An inorganic salt that occurs naturally near active volcanoes and is used commercially to nourish yeast and help bread rise.4036996_orig

Why it’s scary: This nitrogen-rich compound is most often used as fertilizer, and also appears commonly in flame retardants. Thankfully, the ingredient only sounds scary—a 2006 Japanese rat study found the additive to be non-carcinogenic. Both the Center for Science in the Public Interest and the FDA deem it safe.

Retrieved from: Yahoo.com

7/6: National Fried Chicken Day! Read before you order!

chick-fil-a-logo2

Here at FoodFacts.com, we like to keep our followers up-to-date with current trends, research, and events. Today we share with you that July 6, 2011 is deemed National Fried Chicken Day. In fact, July 6th has celebrated this “holiday” for many years now. Although we aren’t so sure how it was originated, we do know that many people do choose to celebrate this day, especially with the immense patriotism still lurking from Independence Day.

We too would like to celebrate this holiday, but in a more health-conscious manner. You see, fried chicken can be very high in trans-fat, cholesterol, and sodium. Therefore, we would like to take the time to reveal some products you may want to learn more about, prior to indulging. Today we have decided to feature the very popular chicken-based franchise, Chick-Fil-A.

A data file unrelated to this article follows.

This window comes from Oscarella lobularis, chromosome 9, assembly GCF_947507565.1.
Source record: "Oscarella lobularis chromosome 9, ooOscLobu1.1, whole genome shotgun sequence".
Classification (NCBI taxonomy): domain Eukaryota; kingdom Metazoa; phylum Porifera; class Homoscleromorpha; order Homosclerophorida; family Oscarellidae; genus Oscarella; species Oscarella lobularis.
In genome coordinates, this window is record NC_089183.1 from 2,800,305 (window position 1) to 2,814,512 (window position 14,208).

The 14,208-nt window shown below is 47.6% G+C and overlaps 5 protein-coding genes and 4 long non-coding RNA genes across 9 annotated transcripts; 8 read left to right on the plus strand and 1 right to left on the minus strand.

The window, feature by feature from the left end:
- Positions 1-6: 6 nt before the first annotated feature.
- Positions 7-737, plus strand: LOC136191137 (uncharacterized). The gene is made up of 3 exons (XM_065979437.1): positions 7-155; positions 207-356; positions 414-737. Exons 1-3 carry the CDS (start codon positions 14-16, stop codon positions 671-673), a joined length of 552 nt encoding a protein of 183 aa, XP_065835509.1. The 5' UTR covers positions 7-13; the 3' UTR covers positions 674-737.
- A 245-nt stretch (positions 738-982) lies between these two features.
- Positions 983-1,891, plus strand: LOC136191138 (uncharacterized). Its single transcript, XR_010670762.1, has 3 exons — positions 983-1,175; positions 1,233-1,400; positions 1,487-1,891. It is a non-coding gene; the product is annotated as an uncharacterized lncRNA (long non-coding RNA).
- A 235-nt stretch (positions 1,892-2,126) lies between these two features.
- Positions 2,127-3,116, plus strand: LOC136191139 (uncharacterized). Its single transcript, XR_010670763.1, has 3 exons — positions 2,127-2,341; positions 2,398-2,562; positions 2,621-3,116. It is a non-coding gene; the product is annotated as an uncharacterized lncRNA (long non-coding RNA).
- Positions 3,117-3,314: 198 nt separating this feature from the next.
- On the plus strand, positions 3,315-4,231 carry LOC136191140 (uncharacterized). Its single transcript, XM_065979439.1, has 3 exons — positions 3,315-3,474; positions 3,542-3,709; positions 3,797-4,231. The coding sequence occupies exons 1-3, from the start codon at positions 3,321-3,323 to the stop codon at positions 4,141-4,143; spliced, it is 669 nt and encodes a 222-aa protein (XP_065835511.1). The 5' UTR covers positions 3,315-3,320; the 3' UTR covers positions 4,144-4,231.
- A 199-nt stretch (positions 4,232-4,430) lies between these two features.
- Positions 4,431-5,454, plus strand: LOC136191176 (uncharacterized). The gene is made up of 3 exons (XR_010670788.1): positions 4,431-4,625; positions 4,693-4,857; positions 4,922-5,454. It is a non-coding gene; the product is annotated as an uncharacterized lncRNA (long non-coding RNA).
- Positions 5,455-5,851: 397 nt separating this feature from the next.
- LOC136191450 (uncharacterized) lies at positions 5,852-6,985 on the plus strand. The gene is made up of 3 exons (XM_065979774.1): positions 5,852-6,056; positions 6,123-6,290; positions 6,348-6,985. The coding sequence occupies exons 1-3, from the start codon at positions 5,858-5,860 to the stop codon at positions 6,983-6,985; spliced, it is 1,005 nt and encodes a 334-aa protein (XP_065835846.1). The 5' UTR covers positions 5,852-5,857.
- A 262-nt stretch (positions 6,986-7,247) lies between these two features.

We’ll start off with the breakfast Chicken Biscuit. This sandwich provides about 51% of the daily value for sodium alone. With only a 5.1 oz serving, and 440 calories, 1,230mg of sodium is quite a lot, especially to start off the day! biscuit2Although this sandwich is high in protein with 17g, and also carries a decent amount of iron, this still cannot compensate for the 8g of saturated fat and variety of controversial ingredients. You may want to replace ordering this ingredient-packed sandwich with an item more nutrient-dense and filling, such as the yogurt parfait with granola. This may be a better option for a morning meal or snack.

Then there’s the Spicy Chicken Sandwich Deluxe. The pros of this sandwich, it has a good amount of protein, vitamin C, and calcium, most likely from the tomato, lettuce, and single slice of cheese. However, this 570 calorie sandwich also contains 8g saturated fat, and 27g total fat. These amounts count for approximately 40-42% your daily value of saturated fat and total fat, which are undeniably very high numbers for one single sandwich. spicy_chicken_sandwich2We must also point out that this sandwich contains almost 100 different ingredients. Some of which include monosodium glutamate (MSG), high fructose corn syrup, a variety of coloring additives, and TBHQ, all controversial ingredients which we have thoroughly discussed in prior blog posts. To get your chicken “fix” without all the extra mess, you may want to instead try the char-grilled chicken garden salad, without dressing or on the side.

To find chicken and other recipes for today and the rest of the week, try the Foodfacts.com recipe page!

The 5 Saltiest Meals of 2011